IN this, the last in a series of articles on climate change and looming environmental catastrophe, we look at what everyone can do to help stop it in its tracks.

Earlier this year, Hexham Community Partnership launched Hexham Clean & Green to co-ordinate the town’s contribution, encouraging both businesses and individuals to get on board.

One target already achieved is the registration as a Refill Town, in which a significant number of businesses across the town have agreed to fill up people’s reusable water bottles. Just look out for the stickers in their windows.

The partnership’s communications officer, Rachel Ladd, said: “We want to create a new social norm for refilling on the go – saving us money, keeping us hydrated, encouraging visitors to go into our lovely local businesses and preventing the production of millions of single-use plastic bottles at source.”

That goes straight to the heart of another of the Clean & Green campaigns, to free Hexham of single-use plastics.

The team is now working with Emily Herold, who was appointed by the charity Surfers Against Sewage as the plastic-free community leader in Hexham.

A steering group with representatives from schools, businesses, community groups and the town council has been assembled, and a campaign to persuade businesses to commit to removing at least three single-use plastics from their work environment is already under way.

Details of their progress goes up on the Hexham Clean & Green Facebook page, hashtagged #hexhamcleanandgreen and #plasticfreecommunities.

Both Small World Cafe, in the Market Place, and Molly Moo’s cafe and ice cream parlour in Cattle Market, have changed their takeaway packaging to Vegware and its line of plant fibre, 100 per cent compostable products. That includes the straws and the cutlery, and the napkins are fully compostable too.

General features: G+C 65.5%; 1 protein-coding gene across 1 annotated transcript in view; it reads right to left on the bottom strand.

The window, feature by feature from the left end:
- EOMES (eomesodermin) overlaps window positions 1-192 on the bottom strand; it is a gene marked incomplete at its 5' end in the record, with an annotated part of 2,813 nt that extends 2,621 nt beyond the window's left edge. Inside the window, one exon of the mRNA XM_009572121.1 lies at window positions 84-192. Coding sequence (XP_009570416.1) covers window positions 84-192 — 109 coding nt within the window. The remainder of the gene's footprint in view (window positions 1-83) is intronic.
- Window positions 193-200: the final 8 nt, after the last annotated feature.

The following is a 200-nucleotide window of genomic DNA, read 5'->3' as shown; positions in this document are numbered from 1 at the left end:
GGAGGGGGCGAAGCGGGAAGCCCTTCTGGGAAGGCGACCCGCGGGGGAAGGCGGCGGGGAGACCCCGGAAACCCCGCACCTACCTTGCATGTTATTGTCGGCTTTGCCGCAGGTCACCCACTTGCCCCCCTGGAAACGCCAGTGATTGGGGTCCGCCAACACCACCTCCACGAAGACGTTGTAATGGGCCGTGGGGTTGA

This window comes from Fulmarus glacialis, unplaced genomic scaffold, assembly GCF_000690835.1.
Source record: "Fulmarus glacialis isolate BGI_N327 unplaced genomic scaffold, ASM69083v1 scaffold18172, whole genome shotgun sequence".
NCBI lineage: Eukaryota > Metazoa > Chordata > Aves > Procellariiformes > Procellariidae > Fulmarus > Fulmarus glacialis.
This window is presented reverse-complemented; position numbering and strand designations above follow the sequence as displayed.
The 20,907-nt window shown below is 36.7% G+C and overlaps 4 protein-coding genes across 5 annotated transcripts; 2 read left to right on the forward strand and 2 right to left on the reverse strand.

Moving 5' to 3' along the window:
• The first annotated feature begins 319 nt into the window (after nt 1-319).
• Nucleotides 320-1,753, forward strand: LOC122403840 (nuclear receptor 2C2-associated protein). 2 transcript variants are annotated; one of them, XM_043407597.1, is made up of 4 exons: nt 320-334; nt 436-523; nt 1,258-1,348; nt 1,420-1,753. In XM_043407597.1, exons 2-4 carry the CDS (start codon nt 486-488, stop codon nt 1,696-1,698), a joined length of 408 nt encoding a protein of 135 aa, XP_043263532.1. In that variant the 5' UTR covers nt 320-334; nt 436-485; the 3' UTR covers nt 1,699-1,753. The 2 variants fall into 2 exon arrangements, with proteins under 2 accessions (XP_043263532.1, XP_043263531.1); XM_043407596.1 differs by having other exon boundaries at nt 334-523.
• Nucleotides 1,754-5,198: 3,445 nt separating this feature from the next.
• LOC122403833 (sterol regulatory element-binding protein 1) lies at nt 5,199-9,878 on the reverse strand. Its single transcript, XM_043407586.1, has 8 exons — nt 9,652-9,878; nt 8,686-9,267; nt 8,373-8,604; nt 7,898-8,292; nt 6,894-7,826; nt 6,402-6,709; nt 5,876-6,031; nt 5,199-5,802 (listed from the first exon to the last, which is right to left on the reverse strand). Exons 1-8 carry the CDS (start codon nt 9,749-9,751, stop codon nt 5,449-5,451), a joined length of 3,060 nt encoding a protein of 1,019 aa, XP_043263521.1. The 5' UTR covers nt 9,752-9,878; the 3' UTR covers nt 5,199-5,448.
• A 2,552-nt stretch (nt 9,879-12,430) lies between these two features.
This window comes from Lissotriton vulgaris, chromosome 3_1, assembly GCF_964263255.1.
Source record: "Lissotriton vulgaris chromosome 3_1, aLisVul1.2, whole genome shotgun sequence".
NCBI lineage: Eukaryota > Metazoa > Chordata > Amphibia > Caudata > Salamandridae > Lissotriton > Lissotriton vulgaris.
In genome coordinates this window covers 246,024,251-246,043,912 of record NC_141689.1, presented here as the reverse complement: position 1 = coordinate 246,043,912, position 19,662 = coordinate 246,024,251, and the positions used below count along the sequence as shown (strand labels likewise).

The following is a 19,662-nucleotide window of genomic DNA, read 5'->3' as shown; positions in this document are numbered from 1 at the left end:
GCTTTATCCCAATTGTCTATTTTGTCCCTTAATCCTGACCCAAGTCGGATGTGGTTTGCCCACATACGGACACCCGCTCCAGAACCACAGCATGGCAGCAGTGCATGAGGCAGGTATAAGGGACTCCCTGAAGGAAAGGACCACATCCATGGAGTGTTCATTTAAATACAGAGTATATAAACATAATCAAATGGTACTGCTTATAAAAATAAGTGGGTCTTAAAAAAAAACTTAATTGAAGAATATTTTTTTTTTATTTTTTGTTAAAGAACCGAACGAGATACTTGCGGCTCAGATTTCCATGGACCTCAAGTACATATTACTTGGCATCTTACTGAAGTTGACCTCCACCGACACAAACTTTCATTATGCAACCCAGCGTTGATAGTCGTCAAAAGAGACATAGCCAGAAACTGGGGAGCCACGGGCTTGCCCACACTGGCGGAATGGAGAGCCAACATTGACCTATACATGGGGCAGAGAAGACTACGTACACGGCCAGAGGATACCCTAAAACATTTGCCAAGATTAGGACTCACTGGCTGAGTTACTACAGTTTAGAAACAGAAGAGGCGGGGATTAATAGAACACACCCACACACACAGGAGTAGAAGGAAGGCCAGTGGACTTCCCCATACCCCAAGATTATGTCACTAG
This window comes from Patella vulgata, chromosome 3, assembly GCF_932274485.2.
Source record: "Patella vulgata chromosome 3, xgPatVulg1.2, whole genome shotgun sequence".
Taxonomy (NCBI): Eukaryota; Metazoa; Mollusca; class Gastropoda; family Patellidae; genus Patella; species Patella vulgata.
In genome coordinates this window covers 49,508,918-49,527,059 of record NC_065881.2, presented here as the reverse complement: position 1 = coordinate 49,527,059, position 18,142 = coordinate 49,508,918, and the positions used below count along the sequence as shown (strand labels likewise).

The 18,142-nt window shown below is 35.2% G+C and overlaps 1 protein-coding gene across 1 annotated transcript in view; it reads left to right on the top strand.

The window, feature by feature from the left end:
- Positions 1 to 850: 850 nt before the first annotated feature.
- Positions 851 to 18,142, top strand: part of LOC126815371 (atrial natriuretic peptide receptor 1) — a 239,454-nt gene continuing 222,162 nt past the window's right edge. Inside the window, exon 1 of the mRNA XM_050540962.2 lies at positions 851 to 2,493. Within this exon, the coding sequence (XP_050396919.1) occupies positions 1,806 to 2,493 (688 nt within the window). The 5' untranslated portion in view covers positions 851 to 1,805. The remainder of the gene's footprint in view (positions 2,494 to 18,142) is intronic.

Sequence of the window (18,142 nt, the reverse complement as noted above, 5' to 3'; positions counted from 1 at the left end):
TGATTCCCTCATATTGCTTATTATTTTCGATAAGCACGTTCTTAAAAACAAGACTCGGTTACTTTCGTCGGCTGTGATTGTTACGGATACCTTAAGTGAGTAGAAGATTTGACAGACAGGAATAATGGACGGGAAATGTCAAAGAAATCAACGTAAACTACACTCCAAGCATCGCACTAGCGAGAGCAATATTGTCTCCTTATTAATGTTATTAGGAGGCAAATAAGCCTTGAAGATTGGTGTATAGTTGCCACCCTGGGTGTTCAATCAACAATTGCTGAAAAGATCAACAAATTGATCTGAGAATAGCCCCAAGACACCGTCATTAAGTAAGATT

Small World proprietor Angela Wilson said: “Our milkshake and smoothie cups are made from recycled plastic and are recyclable as well, and we recycle as much cardboard and plastic in the cafe as we can.”

Molly Moo’s co-owner Roy Castle said while its milkshake and hot drink cups, plates and jacket potato boxes came from Vegware, its straws, ice cream spoons and takeaway cutlery came from Nisbets.

“There are plenty of options out there if you Google,” he said. “But you have to make sure you order in plenty of time as compostable products are often out of stock.”

Tyne Valley Ices, the Hexhamshire business with ice cream vans, is also very supportive of the campaign too.

It has switched to cardboard ice cream tubs and paper pick-and-mix sweets bags.

Dillies flowers, chocolate and wine shop on Market Street, meanwhile, has introduced an eco-vase made of cardboard and designed to hold bouquets without the use of cellophane.

And Matthias Winter, on Hallstile Bank, is working in partnership with recycling company Terracycle to deal with plastic food packaging that can’t be recycled elsewhere.

People can drop off their crisp packets, cracker boxes and sweet biscuit and cake wrappers at the shop.

They can also join in with the Clean & Green plastic-free campaign by doing a simple audit of how much single-use plastic they use and then choose alternatives.